Former opposition senator, Vynnette Frederick. (iWN file photo)

A former senator for the main opposition New Democratic Party (NDP) has won her appeal against nine criminal charges brought against her on July 7, 2013, hours after the court dismissed six similar charges against her.

Vynnette Frederick, a lawyer, won the Crown when the Court of Appeal, sitting in St. Lucia, allowed her appeal.

“I’m actually in a very celebratory mood,” Frederick said on New Times, her party’s daytime programme on NICE Radio on Tuesday, when she announced the decision of the court.

Frederick had been charged with making false declarations, swearing falsely, and fabricating evidence.

She had appealed on the grounds that the nine charges were an abuse of the process and that she had been formerly acquitted of the charges.

The six charges dismissed against Frederick on July 7, 2013, related to evidence that Frederick had submitted as part of private complaints against Prime Minister Ralph Gonsalves after the December 2010 general elections.

Those private criminal complaints were thrown out of court and in September 2012, Frederick was charged “that on January 10, 2011, at Kingstown, she did make a false declaration before Sonya Young, a magistrate, a person authorised to take a declaration upon a matter of public concern, under circumstances that the false declaration, if committed in a judicial proceeding, would amount to perjury”.

Frederick, an attorney and former candidate for the NDP, was also charged with making false declarations on June 16, 2011 and May 23, 2012, before Faye James.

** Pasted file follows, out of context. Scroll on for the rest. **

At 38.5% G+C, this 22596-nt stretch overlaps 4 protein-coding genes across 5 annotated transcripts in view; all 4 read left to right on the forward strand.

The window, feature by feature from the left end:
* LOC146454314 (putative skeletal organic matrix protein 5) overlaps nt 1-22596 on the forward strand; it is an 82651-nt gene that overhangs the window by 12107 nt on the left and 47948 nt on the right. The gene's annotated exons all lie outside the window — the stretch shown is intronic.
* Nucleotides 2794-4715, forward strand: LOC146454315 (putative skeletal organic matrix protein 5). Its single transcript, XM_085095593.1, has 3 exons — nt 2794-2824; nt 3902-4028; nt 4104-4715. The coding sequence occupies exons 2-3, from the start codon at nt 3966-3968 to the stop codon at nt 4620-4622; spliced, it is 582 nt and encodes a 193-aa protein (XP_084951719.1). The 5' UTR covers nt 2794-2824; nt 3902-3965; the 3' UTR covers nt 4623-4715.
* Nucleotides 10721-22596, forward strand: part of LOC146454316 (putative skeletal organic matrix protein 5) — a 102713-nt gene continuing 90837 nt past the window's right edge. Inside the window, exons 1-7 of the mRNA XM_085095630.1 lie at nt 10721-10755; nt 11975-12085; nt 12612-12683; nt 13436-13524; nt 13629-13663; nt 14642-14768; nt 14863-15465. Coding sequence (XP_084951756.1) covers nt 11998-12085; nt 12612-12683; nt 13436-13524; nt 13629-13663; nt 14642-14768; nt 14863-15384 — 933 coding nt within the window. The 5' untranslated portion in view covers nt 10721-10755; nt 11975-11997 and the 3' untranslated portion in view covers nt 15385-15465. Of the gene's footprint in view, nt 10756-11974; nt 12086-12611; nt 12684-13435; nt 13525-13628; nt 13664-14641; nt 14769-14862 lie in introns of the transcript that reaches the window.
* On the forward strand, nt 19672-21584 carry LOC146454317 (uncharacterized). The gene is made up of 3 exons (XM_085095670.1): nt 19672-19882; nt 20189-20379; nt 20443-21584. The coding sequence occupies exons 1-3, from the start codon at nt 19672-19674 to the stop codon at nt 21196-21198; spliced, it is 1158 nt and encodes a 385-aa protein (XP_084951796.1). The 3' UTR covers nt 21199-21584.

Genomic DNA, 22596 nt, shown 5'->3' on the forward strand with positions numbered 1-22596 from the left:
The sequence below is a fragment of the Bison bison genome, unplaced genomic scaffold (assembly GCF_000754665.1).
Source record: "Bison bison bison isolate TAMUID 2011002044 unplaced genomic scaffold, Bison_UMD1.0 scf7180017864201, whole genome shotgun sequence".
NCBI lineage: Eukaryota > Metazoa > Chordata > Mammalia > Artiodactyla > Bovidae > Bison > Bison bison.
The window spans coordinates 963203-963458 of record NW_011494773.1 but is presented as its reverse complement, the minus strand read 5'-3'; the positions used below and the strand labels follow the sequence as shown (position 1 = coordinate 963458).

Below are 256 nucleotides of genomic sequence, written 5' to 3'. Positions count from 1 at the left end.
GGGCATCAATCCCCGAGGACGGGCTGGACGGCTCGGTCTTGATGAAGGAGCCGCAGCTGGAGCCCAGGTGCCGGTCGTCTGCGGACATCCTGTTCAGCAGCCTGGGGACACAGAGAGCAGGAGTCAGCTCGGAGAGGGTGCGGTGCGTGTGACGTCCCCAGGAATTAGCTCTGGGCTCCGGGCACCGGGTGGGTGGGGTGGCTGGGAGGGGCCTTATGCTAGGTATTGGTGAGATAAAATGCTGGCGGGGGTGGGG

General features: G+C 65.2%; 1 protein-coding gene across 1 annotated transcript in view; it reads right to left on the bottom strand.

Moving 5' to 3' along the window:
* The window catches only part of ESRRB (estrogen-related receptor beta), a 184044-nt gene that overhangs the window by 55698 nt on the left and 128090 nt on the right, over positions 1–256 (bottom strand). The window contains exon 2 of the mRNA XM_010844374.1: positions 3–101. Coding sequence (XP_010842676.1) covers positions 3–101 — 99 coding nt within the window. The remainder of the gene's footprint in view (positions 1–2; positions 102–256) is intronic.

On Feb. 15, 2013, three counts of swearing falsely before Sonya Young and Faye James were brought against the senator.

Magistrate Rickie Burnett, sitting at the Kingstown Magistrate’s Court, upheld an April 2013 defence submission that the six charges against the senator lacked details and particulars.

He dismissed the matter and told Frederick she was free to go.

Police re-arrested the senator about three hours later in a restaurant in Kingstown, where she was having lunch with her attorneys, relatives, and members of the NDP, including then party and opposition leader, Arnhim Eustace.

Speaking about the court of appeal ruling on Tuesday, Frederick said, “… the outcome is that my appeal was allowed, so, essentially I have won the appeal with cost to be assessed within the next month”.

Frederick, a former spokesperson and candidate or the NDP, further said: “… the charges against me are officially done for and we’ve had success”.

“I just want to tell all of the persons who have been over the six years communicating with my family, my parents, and with me as well, I really appreciate the support and wanted you to know the good news,” she said.

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